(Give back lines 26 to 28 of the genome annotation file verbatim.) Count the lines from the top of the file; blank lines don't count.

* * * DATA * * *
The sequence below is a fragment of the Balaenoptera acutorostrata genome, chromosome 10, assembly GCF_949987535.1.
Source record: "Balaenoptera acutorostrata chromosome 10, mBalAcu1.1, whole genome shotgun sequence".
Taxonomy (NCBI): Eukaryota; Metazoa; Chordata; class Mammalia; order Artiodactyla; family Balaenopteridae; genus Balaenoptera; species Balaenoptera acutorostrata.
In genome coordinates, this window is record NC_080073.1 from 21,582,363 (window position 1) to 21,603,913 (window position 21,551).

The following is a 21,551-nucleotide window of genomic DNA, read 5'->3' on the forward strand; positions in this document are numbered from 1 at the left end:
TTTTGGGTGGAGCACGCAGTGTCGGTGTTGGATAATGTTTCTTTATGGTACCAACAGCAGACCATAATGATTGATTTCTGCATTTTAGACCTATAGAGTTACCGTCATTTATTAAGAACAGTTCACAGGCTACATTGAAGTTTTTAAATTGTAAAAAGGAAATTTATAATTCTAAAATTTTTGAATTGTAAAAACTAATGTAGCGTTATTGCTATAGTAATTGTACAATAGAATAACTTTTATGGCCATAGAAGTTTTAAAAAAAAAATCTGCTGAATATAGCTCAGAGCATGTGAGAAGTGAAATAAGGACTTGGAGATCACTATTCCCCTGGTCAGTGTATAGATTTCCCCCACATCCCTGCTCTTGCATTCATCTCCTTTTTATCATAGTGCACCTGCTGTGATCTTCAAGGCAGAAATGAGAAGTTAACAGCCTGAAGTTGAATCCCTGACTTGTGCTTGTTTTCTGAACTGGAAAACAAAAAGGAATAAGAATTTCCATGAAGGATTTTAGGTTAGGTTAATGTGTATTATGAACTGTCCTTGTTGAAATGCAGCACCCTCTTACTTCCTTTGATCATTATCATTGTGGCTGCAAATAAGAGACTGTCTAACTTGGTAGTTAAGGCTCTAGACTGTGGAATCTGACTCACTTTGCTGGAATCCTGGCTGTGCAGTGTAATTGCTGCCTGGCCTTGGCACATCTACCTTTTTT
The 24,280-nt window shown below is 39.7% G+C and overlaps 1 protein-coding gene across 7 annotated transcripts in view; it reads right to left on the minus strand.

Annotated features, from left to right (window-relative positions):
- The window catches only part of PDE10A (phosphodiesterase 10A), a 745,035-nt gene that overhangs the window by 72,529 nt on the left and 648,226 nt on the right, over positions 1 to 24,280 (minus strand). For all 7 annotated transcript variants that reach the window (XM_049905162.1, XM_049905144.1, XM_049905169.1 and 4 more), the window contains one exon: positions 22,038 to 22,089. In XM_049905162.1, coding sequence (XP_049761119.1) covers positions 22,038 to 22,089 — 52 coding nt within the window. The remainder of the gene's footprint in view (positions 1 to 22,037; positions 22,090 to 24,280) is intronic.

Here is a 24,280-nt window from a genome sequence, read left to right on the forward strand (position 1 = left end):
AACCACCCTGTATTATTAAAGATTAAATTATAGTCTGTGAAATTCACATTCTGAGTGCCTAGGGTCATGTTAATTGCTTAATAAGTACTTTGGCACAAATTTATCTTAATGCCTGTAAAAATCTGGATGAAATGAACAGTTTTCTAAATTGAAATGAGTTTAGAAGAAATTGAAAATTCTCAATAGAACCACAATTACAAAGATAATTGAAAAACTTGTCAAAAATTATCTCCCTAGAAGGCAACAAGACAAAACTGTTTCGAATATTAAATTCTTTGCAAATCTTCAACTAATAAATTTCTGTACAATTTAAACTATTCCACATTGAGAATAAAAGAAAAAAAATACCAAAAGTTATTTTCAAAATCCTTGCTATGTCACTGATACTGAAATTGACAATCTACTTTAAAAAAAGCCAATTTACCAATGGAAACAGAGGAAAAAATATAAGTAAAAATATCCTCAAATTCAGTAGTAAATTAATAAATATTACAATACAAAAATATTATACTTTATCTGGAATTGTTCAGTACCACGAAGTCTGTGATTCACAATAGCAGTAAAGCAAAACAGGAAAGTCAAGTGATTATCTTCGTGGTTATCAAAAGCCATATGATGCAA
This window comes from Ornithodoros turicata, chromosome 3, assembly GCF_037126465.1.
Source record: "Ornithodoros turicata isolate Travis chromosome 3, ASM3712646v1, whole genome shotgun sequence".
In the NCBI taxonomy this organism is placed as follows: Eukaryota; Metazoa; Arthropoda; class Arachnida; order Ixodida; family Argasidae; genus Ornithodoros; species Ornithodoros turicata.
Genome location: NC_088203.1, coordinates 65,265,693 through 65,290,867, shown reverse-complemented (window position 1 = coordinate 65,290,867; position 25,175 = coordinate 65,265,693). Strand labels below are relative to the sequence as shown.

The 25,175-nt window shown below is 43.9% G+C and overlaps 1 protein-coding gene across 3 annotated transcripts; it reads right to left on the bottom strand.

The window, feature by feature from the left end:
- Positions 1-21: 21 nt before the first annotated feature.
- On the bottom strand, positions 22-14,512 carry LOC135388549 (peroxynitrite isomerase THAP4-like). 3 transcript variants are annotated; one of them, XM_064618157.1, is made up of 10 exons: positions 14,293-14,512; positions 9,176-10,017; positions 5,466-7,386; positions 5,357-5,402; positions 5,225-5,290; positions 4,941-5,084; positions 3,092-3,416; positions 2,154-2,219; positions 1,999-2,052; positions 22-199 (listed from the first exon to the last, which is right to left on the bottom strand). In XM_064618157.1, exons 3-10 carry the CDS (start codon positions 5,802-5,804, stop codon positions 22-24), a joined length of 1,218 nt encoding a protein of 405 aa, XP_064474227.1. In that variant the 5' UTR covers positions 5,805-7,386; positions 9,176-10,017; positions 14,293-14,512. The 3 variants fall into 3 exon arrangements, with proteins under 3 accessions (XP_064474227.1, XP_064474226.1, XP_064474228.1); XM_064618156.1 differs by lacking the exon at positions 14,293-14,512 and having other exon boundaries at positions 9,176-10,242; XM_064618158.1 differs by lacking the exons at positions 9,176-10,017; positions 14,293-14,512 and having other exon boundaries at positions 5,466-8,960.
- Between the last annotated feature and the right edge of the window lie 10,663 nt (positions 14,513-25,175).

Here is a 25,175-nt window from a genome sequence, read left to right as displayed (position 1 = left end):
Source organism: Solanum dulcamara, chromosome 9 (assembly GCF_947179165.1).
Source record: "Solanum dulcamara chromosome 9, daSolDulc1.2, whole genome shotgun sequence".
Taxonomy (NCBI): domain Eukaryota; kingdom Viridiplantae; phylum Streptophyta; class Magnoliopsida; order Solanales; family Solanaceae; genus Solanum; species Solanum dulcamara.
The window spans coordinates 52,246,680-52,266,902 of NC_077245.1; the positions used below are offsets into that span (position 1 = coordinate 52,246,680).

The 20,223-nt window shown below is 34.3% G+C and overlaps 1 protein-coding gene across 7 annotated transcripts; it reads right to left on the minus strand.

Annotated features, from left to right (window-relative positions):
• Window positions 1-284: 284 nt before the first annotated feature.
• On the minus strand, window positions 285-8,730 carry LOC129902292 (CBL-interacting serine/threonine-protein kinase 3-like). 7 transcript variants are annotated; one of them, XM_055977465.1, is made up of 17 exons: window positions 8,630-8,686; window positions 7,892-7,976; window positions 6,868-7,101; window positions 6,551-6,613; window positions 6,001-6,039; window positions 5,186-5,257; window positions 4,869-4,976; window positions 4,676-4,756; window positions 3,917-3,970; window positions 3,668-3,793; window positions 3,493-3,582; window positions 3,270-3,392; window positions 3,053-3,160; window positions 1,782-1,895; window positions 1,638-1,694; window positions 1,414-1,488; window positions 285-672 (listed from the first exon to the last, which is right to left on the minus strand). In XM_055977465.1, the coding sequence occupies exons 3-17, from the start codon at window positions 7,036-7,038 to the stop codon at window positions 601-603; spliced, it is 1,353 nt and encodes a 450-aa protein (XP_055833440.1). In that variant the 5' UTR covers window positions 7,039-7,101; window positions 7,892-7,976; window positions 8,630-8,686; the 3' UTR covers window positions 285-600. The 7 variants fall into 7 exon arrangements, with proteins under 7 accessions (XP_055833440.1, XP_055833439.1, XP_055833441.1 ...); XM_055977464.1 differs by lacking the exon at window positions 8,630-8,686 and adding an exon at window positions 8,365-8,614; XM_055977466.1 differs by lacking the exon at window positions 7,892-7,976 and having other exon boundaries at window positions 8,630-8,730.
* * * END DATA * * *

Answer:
The 20,223-nt window shown below is 34.3% G+C and overlaps 1 protein-coding gene across 7 annotated transcripts; it reads right to left on the minus strand.

Annotated features, from left to right (window-relative positions):
• Window positions 1-284: 284 nt before the first annotated feature.